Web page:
The staff and dolphin pod at Dolphin Research Center celebrated an addition to its animal family for the third time in 2022, when 15-year-old dolphin Cayo gave birth to a female calf on Nov. 3.
Early on Thursday morning, staff noticed signs that the expectant mother was in labor, and after a day of monitoring, they observed the calf’s tail flukes beginning to emerge from her body around 5:30 p.m. – typical, as baby dolphins are born tail-first.
Though Cayo is a first-time mother and the early weeks and months of the calf’s life are still a critical and guarded time period, staff say both mom and baby are thriving, with Cayo keeping her calf close by and steering her around the lagoon.
“Cayo has shown all the abilities that we hope for as a first-time mom,” said Mary Stella, DRC’s director of media and marketing. “She’s skillfully guiding that baby around. We always look really carefully at the newborns, but so far so good.”
The center’s animal care team was able to breathe easier after observing natural nursing between the calf and her mother, indicating that – for now – the calf should be able to receive her nutrition and care from her biological mother without a helping hand.
The development comes as welcome relief for a crew fresh off months of round-the-clock care for Bowie, another calf born at the center in late May. Unable to nurse from her biological mother, the staff’s dedication was put on full display as the baby required 24-hour companionship and feeding in a separate pool for nearly five months before returning to her dolphin family in DRC’s natural lagoons just two weeks before the new arrival.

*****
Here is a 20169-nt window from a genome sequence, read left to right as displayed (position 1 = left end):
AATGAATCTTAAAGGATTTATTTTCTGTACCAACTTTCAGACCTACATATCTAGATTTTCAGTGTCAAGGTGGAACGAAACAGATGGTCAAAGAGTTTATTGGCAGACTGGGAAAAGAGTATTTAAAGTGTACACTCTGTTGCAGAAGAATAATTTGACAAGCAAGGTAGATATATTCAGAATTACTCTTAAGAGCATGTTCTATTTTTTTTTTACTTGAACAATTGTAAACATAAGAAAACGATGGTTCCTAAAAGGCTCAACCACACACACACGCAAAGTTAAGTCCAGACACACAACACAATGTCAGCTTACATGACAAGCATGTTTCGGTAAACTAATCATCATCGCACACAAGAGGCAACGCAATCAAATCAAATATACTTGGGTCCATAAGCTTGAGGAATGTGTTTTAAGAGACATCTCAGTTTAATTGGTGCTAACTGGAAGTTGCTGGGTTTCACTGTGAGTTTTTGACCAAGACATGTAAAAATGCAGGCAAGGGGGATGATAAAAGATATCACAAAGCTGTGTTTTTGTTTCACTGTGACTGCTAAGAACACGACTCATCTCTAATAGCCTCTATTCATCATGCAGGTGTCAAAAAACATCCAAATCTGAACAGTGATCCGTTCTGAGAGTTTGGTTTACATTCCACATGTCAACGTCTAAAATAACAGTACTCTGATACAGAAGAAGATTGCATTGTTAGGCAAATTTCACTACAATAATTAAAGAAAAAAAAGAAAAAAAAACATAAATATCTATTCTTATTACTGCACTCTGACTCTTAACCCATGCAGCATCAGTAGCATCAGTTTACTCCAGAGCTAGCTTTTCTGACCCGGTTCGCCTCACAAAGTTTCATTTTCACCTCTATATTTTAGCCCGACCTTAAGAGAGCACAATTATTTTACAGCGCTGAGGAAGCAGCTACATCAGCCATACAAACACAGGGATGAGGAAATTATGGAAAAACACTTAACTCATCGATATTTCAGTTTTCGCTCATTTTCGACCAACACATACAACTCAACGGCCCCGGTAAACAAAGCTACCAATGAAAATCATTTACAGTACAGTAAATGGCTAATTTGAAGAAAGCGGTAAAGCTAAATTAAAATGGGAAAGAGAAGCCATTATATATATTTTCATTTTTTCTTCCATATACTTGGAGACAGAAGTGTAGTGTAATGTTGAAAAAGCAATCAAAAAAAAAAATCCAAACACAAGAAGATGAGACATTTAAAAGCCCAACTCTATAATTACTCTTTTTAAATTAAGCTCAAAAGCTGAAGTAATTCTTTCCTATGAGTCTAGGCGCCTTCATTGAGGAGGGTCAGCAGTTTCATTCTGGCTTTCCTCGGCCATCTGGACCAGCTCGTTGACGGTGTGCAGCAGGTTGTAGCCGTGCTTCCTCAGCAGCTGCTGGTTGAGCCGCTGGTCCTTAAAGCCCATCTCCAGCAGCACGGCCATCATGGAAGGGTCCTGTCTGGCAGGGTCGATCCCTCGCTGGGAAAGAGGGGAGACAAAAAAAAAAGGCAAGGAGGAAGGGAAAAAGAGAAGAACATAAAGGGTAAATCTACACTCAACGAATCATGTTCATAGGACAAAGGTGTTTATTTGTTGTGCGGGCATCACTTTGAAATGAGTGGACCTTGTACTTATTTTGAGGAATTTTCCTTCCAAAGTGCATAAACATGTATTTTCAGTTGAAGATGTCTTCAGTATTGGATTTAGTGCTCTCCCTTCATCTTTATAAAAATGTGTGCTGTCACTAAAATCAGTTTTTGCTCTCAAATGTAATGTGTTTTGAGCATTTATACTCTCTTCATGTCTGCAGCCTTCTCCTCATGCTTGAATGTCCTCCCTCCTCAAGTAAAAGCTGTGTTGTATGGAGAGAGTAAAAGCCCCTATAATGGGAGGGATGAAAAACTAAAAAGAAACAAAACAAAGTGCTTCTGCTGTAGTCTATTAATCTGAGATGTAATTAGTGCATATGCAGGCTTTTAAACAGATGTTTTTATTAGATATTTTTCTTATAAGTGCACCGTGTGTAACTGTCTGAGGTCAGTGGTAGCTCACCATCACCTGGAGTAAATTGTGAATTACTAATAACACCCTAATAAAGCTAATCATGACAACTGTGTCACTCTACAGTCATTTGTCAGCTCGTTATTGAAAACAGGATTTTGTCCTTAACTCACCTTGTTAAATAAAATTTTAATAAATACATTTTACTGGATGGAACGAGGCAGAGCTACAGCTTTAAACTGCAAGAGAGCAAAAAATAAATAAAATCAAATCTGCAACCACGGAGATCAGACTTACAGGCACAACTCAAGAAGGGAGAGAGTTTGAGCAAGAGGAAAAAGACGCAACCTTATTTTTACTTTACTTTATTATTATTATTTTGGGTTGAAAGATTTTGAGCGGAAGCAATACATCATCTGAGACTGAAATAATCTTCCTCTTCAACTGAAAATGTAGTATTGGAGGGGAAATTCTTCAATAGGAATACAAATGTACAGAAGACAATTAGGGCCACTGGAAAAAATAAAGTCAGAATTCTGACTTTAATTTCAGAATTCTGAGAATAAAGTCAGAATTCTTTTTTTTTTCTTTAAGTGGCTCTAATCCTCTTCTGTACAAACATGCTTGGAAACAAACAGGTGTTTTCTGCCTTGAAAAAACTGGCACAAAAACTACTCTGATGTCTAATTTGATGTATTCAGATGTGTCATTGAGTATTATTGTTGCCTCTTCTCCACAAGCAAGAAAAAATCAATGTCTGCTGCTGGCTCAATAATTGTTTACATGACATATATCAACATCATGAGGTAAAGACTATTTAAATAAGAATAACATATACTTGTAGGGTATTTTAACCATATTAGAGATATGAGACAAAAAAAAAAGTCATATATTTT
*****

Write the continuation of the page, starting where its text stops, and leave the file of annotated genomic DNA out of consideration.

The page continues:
Though the staff is prepared to do whatever is necessary for the little one, thankfully, Cayo’s maternal instincts have proven strong, giving the center cautious optimism for the new baby’s start to life.
“Cayo is showing all those instincts,” said Stella. “Sometimes she’ll let the baby explore a little bit, but then she’ll come right in and scoop her up. … It’s all that kind of normal mom behavior that you want to see.”
DRC staff have been kept busy welcoming three additions to their dolphin pod this year, as both Bowie and Cayo’s newborn shortly followed the arrival of Ranger, a 2-year old orphan rescued in Texas and transported to DRC in March after being deemed non-releasable.
The center will wait to name the calf until staff have had more time to observe her personality, but is accepting name suggestions at [email protected]